E.D. Baker,
The Frog Princess
(Bloomsbury, 2002)

It has been well documented that a kiss is much more than the brief contact between two pairs of lips.

Indeed, as E.D. Baker points out, its transformative abilities have been well noted in stories as disparate as Sleeping Beauty, Snow White and, of course, The Frog Prince. The kiss has lost none of its potency in Baker's skewed fairy tale, as 14-year-old Princess Emeralda discovers. Succumbing to the pleas of yet another talking frog claiming to be an enchanted prince (goodness, there seem to be rather a lot of those around), she reluctantly puckers up -- and is herself changed into a frog. She and her froggy companion, Prince Eadric, embark upon a quest to regain their humanity; it is, as Eadric puts it, "a matter of life or froghood." Their everything-but-the-kitchen-sink adventures include amusing episodes with Vannabe, the would-be wicked witch, a disgruntled swamp fairy, various enchanted and/or talking creatures, several kisses (few of them between humans) and insects of varying degrees of tastiness. Fireflies, anyone? Or perhaps a nice, crunchy dragonfly?

The first-person narrative has a certain sprightly charm with a number of humorous and clever garnishes (the trash can vs. the trash can't; the difference between them becomes crucial when the contents of the trash can't are freed by Emma's spell), and as a whole is seldom less than enjoyable, though I was rolling my eyes when it came to a cartoonish talking bat named -- wait for it -- Li'l Stinker. The dialogue can be a bit wooden and very occasionally descends into downright corniness ("I would never have met the best friend I've ever had," says Emma to Eadric in a particularly cliched instance), but the book works well when being flippant and tongue-in-cheek, which it mostly is.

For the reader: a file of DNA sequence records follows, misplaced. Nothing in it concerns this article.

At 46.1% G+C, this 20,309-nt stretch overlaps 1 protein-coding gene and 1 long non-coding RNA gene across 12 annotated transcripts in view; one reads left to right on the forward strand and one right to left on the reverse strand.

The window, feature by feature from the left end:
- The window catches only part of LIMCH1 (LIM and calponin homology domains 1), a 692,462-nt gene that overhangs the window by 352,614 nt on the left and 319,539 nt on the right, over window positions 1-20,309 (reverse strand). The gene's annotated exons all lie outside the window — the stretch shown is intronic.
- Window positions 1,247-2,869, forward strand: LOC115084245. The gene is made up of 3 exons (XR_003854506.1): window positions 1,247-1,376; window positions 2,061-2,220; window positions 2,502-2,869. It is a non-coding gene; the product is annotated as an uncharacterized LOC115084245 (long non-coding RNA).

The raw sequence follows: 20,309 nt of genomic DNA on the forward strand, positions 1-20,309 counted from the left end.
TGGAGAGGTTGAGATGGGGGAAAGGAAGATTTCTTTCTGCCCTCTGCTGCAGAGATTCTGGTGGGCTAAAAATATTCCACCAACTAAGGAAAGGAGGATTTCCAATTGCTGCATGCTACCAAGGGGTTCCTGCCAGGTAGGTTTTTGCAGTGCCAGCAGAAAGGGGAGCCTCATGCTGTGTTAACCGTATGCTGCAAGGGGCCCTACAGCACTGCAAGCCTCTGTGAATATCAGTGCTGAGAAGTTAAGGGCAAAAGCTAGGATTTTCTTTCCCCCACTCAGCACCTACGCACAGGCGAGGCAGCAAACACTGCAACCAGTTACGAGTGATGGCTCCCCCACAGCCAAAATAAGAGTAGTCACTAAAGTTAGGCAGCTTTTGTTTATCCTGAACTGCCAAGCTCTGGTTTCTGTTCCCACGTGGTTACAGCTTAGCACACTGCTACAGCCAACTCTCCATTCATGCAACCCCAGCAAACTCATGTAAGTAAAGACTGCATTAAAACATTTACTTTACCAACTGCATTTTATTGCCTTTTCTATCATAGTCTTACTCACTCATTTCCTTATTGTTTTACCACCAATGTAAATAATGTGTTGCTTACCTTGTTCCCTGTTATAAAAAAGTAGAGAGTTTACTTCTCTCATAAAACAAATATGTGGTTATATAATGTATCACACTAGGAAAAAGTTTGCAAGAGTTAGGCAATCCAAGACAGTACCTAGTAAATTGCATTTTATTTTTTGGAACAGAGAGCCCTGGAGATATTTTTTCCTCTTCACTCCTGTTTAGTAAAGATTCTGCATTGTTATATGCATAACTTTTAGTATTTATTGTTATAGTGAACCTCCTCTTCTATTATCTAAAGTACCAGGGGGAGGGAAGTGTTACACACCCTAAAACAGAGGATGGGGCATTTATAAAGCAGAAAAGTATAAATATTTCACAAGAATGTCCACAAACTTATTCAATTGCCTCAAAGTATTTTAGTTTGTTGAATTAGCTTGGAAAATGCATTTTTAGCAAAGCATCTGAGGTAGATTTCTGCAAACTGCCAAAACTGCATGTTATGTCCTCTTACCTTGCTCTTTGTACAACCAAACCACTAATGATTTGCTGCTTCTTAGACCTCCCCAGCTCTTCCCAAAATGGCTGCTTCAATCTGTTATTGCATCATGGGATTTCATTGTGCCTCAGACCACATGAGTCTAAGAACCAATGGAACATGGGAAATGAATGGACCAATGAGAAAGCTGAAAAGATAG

The greatest problem with the book is not what it does wrong, but what it fails to do; i.e. to be a really clever, memorable modern fairy tale. All the stereotypes of fairy tales are present, most turned on their heads with moderate success. But while they do subvert fairy tale conventions, neither characters, story nor world really take on a life of their own. There is nothing to make Baker's enchanted forest or generic fantasy world stand out from any other, and the characters are almost equally wanting. Even as the narrator of her own story, Emma comes across as just another member of a new generation of unconventional princesses (brave, kind hearted, but also shy and clumsy), and Eadric, amusingly self centered and imperfect, is only a little more individual. While reading The Frog Princess, I was reminded of a host of other modern fairy tale characters with more, well, character. Grassina pales beside the forceful, relentlessly no-nonsense Morwen of Patricia C. Wrede's Enchanted Forest Chronicles, and Eadric is nothing to Diana Wynne Jones's flamboyantly egotistical and selfish but lovable Howl. The pointed wit and skillful manipulation of fairy tales seen in Patrice Kindl's Goose Chase and Vivian Vande Velde's The Rumpelstiltskin Problem make The Frog Princess seem a trifle labored in comparison.

Writing skewed, young adult fairy tales has become a very popular thing to do, with the result that a number of books have been recently published that deal with the same basic themes. Fairy tale aficionados will enjoy Baker's offering, but may find themselves returning to stronger novels in this subgenre. The Frog Princess is an amusing little book, but it covers no new ground and leaves no deep impression.

by Jennifer Mo
5 November 2005

Buy it from Amazon.com.